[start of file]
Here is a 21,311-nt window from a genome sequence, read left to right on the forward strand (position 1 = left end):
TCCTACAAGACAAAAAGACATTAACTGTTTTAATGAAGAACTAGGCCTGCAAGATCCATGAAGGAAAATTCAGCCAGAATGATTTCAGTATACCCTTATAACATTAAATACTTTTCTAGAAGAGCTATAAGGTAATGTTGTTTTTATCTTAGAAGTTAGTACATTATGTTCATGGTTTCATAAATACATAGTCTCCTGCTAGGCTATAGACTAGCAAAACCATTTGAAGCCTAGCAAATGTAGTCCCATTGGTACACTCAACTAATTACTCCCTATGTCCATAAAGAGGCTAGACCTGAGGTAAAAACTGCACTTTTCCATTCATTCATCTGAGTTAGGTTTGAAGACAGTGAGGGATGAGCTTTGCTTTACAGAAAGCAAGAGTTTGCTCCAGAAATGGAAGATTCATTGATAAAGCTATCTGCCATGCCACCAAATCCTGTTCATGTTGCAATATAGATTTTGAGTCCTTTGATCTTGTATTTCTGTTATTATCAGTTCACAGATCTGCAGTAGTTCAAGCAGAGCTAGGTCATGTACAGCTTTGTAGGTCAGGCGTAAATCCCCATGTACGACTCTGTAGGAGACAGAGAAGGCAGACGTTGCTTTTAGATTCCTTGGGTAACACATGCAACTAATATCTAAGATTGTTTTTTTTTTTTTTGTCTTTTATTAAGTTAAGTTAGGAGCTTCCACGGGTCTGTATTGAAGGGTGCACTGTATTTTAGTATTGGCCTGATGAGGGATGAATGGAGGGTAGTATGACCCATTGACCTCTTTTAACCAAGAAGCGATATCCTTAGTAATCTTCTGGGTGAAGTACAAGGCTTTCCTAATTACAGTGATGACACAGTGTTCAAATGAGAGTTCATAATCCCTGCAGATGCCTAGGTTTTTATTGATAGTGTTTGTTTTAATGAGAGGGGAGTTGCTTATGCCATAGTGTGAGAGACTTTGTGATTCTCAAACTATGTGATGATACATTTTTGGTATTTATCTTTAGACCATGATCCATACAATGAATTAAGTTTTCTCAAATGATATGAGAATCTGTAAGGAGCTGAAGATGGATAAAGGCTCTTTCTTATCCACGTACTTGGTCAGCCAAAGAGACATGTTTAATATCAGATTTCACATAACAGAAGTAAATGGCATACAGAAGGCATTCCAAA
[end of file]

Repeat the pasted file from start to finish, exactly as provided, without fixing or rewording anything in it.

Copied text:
Here is a 21,311-nt window from a genome sequence, read left to right on the forward strand (position 1 = left end):
TCCTACAAGACAAAAAGACATTAACTGTTTTAATGAAGAACTAGGCCTGCAAGATCCATGAAGGAAAATTCAGCCAGAATGATTTCAGTATACCCTTATAACATTAAATACTTTTCTAGAAGAGCTATAAGGTAATGTTGTTTTTATCTTAGAAGTTAGTACATTATGTTCATGGTTTCATAAATACATAGTCTCCTGCTAGGCTATAGACTAGCAAAACCATTTGAAGCCTAGCAAATGTAGTCCCATTGGTACACTCAACTAATTACTCCCTATGTCCATAAAGAGGCTAGACCTGAGGTAAAAACTGCACTTTTCCATTCATTCATCTGAGTTAGGTTTGAAGACAGTGAGGGATGAGCTTTGCTTTACAGAAAGCAAGAGTTTGCTCCAGAAATGGAAGATTCATTGATAAAGCTATCTGCCATGCCACCAAATCCTGTTCATGTTGCAATATAGATTTTGAGTCCTTTGATCTTGTATTTCTGTTATTATCAGTTCACAGATCTGCAGTAGTTCAAGCAGAGCTAGGTCATGTACAGCTTTGTAGGTCAGGCGTAAATCCCCATGTACGACTCTGTAGGAGACAGAGAAGGCAGACGTTGCTTTTAGATTCCTTGGGTAACACATGCAACTAATATCTAAGATTGTTTTTTTTTTTTTTGTCTTTTATTAAGTTAAGTTAGGAGCTTCCACGGGTCTGTATTGAAGGGTGCACTGTATTTTAGTATTGGCCTGATGAGGGATGAATGGAGGGTAGTATGACCCATTGACCTCTTTTAACCAAGAAGCGATATCCTTAGTAATCTTCTGGGTGAAGTACAAGGCTTTCCTAATTACAGTGATGACACAGTGTTCAAATGAGAGTTCATAATCCCTGCAGATGCCTAGGTTTTTATTGATAGTGTTTGTTTTAATGAGAGGGGAGTTGCTTATGCCATAGTGTGAGAGACTTTGTGATTCTCAAACTATGTGATGATACATTTTTGGTATTTATCTTTAGACCATGATCCATACAATGAATTAAGTTTTCTCAAATGATATGAGAATCTGTAAGGAGCTGAAGATGGATAAAGGCTCTTTCTTATCCACGTACTTGGTCAGCCAAAGAGACATGTTTAATATCAGATTTCACATAACAGAAGTAAATGGCATACAGAAGGCATTCCAAA